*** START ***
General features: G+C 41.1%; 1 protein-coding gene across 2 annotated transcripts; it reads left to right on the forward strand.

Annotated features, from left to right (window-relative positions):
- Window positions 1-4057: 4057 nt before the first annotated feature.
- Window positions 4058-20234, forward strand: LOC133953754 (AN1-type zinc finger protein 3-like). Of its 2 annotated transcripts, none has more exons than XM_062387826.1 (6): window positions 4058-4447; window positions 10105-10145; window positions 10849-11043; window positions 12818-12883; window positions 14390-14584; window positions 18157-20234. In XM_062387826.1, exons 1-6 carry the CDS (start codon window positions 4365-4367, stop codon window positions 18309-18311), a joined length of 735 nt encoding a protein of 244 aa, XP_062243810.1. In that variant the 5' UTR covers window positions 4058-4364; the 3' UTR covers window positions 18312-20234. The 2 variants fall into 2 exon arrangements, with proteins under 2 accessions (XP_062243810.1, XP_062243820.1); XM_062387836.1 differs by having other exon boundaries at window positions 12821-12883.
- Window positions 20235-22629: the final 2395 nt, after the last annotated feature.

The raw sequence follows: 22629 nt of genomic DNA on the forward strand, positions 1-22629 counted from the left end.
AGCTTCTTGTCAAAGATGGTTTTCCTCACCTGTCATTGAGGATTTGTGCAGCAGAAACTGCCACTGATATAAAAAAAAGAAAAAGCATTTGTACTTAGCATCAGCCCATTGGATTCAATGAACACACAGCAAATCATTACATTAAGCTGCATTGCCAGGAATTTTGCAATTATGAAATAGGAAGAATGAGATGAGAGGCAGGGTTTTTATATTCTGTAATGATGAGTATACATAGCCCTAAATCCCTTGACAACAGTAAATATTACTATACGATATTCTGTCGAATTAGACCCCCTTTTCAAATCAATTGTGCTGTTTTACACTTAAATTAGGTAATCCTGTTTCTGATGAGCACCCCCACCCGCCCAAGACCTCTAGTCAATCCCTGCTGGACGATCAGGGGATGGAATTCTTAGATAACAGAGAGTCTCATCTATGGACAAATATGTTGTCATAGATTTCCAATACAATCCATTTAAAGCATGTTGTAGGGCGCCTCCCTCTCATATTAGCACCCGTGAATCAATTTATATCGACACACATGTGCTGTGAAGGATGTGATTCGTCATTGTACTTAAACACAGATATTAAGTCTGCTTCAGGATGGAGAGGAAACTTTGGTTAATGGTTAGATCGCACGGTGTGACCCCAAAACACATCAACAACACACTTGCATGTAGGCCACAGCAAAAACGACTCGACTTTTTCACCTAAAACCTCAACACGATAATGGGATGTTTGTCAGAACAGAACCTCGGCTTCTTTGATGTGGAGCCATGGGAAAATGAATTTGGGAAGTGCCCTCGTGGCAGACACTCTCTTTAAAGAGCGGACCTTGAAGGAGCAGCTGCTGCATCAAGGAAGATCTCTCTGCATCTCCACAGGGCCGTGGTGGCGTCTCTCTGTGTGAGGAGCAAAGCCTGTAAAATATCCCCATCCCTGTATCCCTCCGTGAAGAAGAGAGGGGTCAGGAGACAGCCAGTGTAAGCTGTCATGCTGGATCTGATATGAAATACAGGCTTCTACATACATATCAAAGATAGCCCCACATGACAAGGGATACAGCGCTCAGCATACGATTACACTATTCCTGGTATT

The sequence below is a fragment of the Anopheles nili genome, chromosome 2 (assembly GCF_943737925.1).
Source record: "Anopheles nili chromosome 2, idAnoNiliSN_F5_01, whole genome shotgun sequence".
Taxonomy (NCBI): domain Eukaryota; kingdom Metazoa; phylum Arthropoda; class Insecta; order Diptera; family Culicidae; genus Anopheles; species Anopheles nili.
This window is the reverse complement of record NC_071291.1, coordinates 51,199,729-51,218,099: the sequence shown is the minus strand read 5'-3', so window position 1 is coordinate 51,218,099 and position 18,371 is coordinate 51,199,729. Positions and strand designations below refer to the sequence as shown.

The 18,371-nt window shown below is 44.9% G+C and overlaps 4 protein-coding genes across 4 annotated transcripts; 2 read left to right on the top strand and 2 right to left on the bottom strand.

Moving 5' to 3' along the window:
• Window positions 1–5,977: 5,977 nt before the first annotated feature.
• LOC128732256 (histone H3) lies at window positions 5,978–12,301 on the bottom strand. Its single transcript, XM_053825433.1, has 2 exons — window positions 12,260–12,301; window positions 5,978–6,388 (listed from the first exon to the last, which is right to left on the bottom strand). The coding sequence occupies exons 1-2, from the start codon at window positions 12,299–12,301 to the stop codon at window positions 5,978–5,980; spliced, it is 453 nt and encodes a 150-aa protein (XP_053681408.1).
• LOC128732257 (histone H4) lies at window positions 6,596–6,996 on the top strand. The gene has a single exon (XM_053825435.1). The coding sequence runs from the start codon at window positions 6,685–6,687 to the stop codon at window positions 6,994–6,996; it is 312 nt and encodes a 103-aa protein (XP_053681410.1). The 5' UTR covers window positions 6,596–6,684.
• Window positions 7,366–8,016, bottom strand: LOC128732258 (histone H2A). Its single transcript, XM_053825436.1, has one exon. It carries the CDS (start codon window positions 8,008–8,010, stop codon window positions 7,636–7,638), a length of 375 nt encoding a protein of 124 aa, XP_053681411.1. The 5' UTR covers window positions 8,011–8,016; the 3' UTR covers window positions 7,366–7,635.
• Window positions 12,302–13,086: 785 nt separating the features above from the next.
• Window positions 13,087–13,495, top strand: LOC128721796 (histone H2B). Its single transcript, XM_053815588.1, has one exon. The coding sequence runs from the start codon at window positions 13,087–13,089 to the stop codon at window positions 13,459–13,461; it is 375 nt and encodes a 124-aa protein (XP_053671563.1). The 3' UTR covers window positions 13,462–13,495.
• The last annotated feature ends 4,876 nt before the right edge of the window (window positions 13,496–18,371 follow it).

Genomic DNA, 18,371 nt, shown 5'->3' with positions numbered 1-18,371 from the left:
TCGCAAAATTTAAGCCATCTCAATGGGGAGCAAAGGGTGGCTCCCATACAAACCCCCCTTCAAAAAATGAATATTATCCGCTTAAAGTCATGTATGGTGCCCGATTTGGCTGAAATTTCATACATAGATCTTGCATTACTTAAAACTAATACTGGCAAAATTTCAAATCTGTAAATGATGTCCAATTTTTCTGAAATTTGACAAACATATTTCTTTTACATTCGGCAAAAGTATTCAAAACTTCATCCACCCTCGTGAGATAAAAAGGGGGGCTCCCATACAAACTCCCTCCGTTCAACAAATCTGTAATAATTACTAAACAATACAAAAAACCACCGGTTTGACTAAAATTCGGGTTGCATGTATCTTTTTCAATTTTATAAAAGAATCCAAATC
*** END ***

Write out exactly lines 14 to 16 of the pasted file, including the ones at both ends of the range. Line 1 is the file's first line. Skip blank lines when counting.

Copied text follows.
• Window positions 1–5,977: 5,977 nt before the first annotated feature.
• LOC128732256 (histone H3) lies at window positions 5,978–12,301 on the bottom strand. Its single transcript, XM_053825433.1, has 2 exons — window positions 12,260–12,301; window positions 5,978–6,388 (listed from the first exon to the last, which is right to left on the bottom strand). The coding sequence occupies exons 1-2, from the start codon at window positions 12,299–12,301 to the stop codon at window positions 5,978–5,980; spliced, it is 453 nt and encodes a 150-aa protein (XP_053681408.1).
• LOC128732257 (histone H4) lies at window positions 6,596–6,996 on the top strand. The gene has a single exon (XM_053825435.1). The coding sequence runs from the start codon at window positions 6,685–6,687 to the stop codon at window positions 6,994–6,996; it is 312 nt and encodes a 103-aa protein (XP_053681410.1). The 5' UTR covers window positions 6,596–6,684.